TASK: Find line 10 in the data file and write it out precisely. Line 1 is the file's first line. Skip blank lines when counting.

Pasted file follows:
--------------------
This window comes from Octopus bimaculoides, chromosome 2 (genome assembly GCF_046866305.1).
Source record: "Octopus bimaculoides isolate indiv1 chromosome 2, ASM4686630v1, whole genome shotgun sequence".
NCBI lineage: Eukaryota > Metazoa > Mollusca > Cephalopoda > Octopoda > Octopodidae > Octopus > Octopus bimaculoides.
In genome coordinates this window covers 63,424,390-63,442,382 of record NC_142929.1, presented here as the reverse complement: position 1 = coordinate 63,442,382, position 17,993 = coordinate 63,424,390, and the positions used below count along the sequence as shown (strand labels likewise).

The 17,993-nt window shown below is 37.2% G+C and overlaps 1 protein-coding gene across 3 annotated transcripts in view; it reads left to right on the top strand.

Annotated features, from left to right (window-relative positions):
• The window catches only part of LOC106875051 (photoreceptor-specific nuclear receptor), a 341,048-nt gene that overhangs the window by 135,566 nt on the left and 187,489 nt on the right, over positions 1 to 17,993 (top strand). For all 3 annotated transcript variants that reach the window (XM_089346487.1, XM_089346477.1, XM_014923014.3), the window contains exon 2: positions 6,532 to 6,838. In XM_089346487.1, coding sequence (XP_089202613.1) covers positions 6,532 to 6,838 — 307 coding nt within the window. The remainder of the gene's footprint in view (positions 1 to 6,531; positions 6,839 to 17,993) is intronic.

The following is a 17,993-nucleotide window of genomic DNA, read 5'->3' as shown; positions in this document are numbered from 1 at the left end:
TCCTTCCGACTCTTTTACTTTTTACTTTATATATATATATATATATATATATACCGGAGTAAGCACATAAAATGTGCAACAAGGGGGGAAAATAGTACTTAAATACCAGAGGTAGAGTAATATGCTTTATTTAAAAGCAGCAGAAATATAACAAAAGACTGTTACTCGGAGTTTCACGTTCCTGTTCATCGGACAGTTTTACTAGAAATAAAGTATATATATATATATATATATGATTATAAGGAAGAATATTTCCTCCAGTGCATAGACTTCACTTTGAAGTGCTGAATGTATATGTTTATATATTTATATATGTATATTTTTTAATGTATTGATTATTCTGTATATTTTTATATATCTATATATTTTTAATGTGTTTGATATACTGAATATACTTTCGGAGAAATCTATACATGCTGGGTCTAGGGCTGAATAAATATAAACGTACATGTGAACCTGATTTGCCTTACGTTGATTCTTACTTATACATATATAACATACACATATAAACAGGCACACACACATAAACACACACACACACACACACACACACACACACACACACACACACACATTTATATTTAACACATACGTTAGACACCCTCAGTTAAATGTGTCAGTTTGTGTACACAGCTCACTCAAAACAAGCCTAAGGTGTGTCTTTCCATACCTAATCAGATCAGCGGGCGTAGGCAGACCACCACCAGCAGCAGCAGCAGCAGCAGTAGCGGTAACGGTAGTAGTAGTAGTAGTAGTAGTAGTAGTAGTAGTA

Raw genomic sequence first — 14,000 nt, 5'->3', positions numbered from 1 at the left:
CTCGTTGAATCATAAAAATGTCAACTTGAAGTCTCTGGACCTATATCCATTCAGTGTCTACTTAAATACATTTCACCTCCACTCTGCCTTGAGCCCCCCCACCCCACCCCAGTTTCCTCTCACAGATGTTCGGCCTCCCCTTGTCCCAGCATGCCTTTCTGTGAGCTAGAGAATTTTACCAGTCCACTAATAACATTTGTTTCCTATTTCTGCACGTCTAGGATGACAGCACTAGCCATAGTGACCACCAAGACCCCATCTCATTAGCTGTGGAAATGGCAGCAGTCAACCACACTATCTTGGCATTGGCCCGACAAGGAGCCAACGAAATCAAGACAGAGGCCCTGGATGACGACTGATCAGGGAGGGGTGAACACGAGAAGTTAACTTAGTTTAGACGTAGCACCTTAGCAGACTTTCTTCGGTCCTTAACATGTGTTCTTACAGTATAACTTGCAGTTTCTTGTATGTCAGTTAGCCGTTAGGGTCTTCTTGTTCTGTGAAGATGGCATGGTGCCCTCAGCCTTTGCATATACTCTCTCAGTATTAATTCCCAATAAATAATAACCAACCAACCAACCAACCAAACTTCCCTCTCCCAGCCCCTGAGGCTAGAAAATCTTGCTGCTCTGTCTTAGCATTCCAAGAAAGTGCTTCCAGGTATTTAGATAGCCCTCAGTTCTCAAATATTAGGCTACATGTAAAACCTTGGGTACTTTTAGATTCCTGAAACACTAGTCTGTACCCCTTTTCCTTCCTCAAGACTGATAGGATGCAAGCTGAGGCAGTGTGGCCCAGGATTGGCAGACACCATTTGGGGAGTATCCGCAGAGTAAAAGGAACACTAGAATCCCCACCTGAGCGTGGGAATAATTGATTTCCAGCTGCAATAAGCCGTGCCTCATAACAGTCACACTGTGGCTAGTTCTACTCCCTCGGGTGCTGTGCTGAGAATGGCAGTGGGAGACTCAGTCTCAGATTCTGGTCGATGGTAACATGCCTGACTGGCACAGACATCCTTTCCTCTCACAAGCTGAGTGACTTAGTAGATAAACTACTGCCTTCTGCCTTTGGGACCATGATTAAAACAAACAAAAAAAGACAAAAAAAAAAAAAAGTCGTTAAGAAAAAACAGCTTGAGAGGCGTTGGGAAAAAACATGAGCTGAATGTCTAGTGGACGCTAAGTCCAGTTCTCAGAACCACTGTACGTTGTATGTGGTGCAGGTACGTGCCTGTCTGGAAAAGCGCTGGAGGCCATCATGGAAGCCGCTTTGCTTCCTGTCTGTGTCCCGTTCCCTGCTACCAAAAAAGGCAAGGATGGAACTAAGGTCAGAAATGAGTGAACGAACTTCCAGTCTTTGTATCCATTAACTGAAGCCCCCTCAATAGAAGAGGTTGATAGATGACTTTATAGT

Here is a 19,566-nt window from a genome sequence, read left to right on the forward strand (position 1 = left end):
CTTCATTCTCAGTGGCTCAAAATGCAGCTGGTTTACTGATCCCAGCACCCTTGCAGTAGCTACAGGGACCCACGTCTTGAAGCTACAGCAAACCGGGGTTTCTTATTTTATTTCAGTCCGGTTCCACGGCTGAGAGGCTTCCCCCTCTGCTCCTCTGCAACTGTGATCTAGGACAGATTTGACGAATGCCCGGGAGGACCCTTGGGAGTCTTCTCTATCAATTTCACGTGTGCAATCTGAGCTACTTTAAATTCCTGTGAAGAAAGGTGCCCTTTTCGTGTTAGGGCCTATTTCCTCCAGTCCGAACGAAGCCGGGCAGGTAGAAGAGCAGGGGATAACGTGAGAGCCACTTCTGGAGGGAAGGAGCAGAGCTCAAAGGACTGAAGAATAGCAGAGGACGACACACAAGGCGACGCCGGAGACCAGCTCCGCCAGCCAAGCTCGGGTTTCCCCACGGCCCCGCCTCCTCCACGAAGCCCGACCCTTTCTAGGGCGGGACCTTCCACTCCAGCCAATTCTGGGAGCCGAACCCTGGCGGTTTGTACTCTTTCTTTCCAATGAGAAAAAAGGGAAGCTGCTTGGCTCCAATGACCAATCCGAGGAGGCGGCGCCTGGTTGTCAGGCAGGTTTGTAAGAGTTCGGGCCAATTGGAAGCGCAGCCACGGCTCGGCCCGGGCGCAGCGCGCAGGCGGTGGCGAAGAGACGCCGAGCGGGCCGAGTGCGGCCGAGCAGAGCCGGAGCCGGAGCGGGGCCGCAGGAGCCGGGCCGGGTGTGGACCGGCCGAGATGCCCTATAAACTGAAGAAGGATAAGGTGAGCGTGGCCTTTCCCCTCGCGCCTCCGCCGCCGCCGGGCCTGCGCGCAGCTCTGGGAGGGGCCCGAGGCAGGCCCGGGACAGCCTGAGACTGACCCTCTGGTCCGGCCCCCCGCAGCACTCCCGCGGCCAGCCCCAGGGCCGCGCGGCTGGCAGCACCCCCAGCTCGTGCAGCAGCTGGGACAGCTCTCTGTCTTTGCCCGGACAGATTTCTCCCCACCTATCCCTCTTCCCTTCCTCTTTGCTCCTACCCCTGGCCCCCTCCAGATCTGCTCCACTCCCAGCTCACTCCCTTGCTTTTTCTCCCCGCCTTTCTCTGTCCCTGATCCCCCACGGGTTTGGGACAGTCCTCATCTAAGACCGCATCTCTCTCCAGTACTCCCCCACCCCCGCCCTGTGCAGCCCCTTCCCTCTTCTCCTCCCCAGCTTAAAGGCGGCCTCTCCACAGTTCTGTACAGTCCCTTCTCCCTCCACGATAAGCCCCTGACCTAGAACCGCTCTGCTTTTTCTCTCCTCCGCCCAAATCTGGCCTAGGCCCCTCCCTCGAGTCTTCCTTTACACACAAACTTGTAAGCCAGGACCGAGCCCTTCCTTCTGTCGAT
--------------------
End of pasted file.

Raw genomic sequence first — 14,000 nt, 5'->3', positions numbered from 1 at the left: